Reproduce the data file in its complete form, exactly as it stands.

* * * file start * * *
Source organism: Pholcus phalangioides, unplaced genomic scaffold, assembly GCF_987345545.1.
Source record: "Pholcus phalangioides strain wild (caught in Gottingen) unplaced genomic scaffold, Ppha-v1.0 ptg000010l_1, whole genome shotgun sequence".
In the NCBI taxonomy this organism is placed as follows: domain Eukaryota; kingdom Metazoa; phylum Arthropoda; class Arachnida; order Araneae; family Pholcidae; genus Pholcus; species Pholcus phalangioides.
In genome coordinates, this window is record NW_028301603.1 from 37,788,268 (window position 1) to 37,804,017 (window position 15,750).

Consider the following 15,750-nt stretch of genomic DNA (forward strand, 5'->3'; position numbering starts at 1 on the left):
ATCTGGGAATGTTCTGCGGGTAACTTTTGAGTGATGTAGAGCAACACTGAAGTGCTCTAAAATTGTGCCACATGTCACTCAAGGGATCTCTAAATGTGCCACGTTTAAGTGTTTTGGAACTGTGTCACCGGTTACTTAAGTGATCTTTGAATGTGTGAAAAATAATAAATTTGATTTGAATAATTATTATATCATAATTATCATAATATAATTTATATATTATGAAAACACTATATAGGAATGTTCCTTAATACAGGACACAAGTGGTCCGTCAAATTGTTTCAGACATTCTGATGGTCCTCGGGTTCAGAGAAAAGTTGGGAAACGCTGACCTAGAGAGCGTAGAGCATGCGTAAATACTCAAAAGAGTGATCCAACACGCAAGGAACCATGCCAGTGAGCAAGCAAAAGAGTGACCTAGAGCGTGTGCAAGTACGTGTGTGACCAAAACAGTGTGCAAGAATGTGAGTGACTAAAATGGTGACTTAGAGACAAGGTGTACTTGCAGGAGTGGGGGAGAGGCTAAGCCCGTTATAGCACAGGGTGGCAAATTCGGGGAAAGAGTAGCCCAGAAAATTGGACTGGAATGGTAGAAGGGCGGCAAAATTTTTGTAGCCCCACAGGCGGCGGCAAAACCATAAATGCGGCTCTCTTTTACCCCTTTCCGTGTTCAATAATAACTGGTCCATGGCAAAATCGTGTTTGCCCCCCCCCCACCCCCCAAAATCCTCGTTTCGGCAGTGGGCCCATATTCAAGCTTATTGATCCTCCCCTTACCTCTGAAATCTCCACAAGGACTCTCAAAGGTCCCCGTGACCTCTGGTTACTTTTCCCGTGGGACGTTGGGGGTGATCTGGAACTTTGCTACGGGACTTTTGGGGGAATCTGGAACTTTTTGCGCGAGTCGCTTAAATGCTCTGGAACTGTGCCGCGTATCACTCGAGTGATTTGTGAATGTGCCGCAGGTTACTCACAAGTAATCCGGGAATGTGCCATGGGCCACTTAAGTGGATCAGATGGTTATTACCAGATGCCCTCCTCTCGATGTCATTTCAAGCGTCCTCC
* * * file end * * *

Source organism: Pholcus phalangioides, unplaced genomic scaffold, assembly GCF_987345545.1.
Source record: "Pholcus phalangioides strain wild (caught in Gottingen) unplaced genomic scaffold, Ppha-v1.0 ptg000010l_1, whole genome shotgun sequence".
In the NCBI taxonomy this organism is placed as follows: domain Eukaryota; kingdom Metazoa; phylum Arthropoda; class Arachnida; order Araneae; family Pholcidae; genus Pholcus; species Pholcus phalangioides.
In genome coordinates, this window is record NW_028301603.1 from 37,788,268 (window position 1) to 37,804,017 (window position 15,750).

Consider the following 15,750-nt stretch of genomic DNA (forward strand, 5'->3'; position numbering starts at 1 on the left):
ATCTGGGAATGTTCTGCGGGTAACTTTTGAGTGATGTAGAGCAACACTGAAGTGCTCTAAAATTGTGCCACATGTCACTCAAGGGATCTCTAAATGTGCCACGTTTAAGTGTTTTGGAACTGTGTCACCGGTTACTTAAGTGATCTTTGAATGTGTGAAAAATAATAAATTTGATTTGAATAATTATTATATCATAATTATCATAATATAATTTATATATTATGAAAACACTATATAGGAATGTTCCTTAATACAGGACACAAGTGGTCCGTCAAATTGTTTCAGACATTCTGATGGTCCTCGGGTTCAGAGAAAAGTTGGGAAACGCTGACCTAGAGAGCGTAGAGCATGCGTAAATACTCAAAAGAGTGATCCAACACGCAAGGAACCATGCCAGTGAGCAAGCAAAAGAGTGACCTAGAGCGTGTGCAAGTACGTGTGTGACCAAAACAGTGTGCAAGAATGTGAGTGACTAAAATGGTGACTTAGAGACAAGGTGTACTTGCAGGAGTGGGGGAGAGGCTAAGCCCGTTATAGCACAGGGTGGCAAATTCGGGGAAAGAGTAGCCCAGAAAATTGGACTGGAATGGTAGAAGGGCGGCAAAATTTTTGTAGCCCCACAGGCGGCGGCAAAACCATAAATGCGGCTCTCTTTTACCCCTTTCCGTGTTCAATAATAACTGGTCCATGGCAAAATCGTGTTTGCCCCCCCCCCACCCCCCAAAATCCTCGTTTCGGCAGTGGGCCCATATTCAAGCTTATTGATCCTCCCCTTACCTCTGAAATCTCCACAAGGACTCTCAAAGGTCCCCGTGACCTCTGGTTACTTTTCCCGTGGGACGTTGGGGGTGATCTGGAACTTTGCTACGGGACTTTTGGGGGAATCTGGAACTTTTTGCGCGAGTCGCTTAAATGCTCTGGAACTGTGCCGCGTATCACTCGAGTGATTTGTGAATGTGCCGCAGGTTACTCACAAGTAATCCGGGAATGTGCCATGGGCCACTTAAGTGGATCAGATGGTTATTACCAGATGCCCTCCTCTCGATGTCATTTCAAGCGTCCTCC